Jefferson Adams is a freelance writer living in San Francisco. His poems, essays and photographs have appeared in Antioch Review, Blue Mesa Review, CALIBAN, Hayden's Ferry Review, Huffington Post, the Mississippi Review, and Slate among others.
He is a member of both the National Writers Union, the International Federation of Journalists, and covers San Francisco Health News for Examiner.com.
A number of breweries have been labeling certain of their barley-brewed beers as 'low gluten." The breweries have contended that the brewing process eliminates or reduces the gluten content in beer to levels that make it acceptable for people with sensitivity to gluten.
Perhaps unsurprisingly, a recent study of sixty commercial beers has debunked the idea that the beer brewing process eliminates gluten or reduces it to levels insignificant for people with celiac disease or gluten-intolerance.
Beers tested in a new study, including some brands labeled "low-gluten," contain hordein, the form of gluten found in barley, at levels that could trigger symptoms in patients with celiac disease, according to researchers.
You can find the full study to address this controversy over the gluten content of beer in ACS' Journal of Proteome Research.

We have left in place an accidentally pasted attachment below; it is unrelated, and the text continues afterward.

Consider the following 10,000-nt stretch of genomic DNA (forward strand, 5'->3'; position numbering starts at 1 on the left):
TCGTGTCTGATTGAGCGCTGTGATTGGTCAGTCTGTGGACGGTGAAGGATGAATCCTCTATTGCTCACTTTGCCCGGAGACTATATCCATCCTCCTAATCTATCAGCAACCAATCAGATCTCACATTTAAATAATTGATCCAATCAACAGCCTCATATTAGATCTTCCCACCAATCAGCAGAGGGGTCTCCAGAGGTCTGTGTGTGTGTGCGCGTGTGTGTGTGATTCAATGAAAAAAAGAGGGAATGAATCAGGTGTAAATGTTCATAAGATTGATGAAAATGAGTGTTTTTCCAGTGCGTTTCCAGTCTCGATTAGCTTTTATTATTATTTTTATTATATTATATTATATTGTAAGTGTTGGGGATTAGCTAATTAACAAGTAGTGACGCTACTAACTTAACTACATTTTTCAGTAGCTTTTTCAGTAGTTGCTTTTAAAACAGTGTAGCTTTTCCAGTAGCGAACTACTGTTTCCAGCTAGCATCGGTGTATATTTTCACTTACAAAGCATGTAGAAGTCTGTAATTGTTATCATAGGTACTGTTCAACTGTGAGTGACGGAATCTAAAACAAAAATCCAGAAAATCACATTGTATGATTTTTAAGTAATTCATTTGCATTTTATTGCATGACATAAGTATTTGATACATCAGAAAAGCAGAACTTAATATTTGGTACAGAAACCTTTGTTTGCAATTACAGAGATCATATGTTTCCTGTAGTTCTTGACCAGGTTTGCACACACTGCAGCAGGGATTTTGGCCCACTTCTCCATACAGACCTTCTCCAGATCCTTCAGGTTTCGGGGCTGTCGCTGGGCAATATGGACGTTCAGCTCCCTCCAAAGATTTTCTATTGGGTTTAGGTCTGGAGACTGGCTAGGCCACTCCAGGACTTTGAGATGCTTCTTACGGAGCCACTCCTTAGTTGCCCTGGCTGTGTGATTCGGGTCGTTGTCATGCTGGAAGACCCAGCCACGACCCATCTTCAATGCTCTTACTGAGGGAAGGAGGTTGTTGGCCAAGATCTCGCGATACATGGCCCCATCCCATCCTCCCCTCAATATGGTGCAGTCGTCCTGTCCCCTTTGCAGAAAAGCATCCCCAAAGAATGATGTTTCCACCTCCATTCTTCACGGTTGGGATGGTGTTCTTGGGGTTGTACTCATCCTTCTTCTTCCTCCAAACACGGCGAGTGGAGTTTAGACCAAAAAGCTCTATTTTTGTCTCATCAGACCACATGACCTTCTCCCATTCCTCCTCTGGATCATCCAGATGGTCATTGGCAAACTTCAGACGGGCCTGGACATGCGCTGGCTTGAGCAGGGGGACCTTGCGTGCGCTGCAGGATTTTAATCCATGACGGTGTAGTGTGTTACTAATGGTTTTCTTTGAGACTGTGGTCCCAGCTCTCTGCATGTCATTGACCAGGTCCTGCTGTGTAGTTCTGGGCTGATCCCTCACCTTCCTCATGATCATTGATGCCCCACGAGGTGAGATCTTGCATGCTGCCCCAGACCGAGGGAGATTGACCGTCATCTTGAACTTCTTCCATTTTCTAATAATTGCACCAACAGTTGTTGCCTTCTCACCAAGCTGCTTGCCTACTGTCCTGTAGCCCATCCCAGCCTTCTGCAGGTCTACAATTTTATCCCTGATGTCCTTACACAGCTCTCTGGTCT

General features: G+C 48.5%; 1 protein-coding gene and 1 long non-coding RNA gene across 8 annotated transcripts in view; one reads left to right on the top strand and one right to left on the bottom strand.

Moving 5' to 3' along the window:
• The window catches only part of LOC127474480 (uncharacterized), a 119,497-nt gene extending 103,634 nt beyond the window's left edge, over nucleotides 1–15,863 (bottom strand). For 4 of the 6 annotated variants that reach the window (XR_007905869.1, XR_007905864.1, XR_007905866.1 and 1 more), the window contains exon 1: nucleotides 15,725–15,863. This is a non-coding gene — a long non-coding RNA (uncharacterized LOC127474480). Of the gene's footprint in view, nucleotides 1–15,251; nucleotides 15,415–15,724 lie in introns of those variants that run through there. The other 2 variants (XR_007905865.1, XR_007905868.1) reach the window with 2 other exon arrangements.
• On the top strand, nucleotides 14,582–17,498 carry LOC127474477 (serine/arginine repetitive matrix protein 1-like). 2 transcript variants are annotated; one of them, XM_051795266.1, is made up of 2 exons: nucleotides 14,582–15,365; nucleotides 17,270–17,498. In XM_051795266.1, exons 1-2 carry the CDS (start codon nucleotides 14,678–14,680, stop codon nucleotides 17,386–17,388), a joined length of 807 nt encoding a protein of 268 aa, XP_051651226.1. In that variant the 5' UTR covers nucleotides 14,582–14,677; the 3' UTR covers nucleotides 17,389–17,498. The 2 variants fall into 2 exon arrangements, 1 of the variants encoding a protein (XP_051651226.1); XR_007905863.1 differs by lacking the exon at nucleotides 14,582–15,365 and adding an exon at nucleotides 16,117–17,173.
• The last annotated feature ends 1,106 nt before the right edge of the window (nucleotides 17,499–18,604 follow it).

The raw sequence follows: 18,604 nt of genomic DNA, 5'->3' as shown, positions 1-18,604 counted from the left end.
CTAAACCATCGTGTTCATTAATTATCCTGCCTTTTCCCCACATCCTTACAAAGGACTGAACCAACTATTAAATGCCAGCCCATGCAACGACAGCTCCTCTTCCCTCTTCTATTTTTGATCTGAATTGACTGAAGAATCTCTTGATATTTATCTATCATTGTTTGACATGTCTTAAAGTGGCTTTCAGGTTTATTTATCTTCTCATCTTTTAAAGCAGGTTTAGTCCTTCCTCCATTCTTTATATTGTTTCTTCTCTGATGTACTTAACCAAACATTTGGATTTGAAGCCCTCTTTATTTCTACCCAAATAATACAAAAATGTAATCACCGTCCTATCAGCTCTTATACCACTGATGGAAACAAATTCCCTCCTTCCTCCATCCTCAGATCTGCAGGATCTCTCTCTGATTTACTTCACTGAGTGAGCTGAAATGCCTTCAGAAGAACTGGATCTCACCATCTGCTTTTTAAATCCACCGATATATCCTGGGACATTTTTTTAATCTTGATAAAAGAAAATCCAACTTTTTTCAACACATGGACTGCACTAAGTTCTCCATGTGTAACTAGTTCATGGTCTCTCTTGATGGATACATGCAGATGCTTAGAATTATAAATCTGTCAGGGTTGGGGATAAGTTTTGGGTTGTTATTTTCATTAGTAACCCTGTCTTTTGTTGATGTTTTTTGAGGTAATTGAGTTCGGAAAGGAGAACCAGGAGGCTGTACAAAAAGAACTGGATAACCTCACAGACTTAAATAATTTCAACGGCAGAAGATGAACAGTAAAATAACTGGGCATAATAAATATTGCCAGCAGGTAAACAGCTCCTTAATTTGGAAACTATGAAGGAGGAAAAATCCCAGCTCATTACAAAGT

In their article, Michelle Colgrave and colleagues explain that celiac disease affects over than 2 million people worldwide.
They explain that their study faced an initial challenge because detecting gluten in malted products using existing tests was difficult, as the tests were largely inaccurate. So the scientists developed a highly accurate new test for hordein, the gluten component in barley-based beers.
As many expected, their analysis of 60 commercial beers found that eight labeled "gluten-free" did not contain gluten. All eight of the commercial beers labeled 'gluten-free' were, in fact, gluten-free.
But most regular, commercial beers had significant levels of gluten. Most alarming was that discovery that the two beers labeled as "low-gluten" each contained about as much gluten as a regular beer.
With the market for gluten-free products continuing to expand rapidly, it is no surprise that products may slip onto the market which are targeted at people with celiac disease or gluten-intolerance, but which actually contain levels of gluten that are unacceptable and potentially harmful to people who are sensitive to the proteins.
The problem is partly compounded by a lack of consistent standards for what constitutes "gluten-free," or what levels best address the needs of people with celiac disease and gluten-intolerance.
That leaves the burden for making decisions about what products are safe or not safe largely up to consumers, who must rely on a loose patchwork of manufacturers and product certification organizations that are, hopefully, knowledgeable, scientific and reliable. When science is hazy, room exists for spurious.
The lesson here is that commercial gluten-free beers seem to be genuinely gluten-free, and safe for people with celiac disease and gluten-intolerance, while anything labeled 'low gluten' is potentially bad news.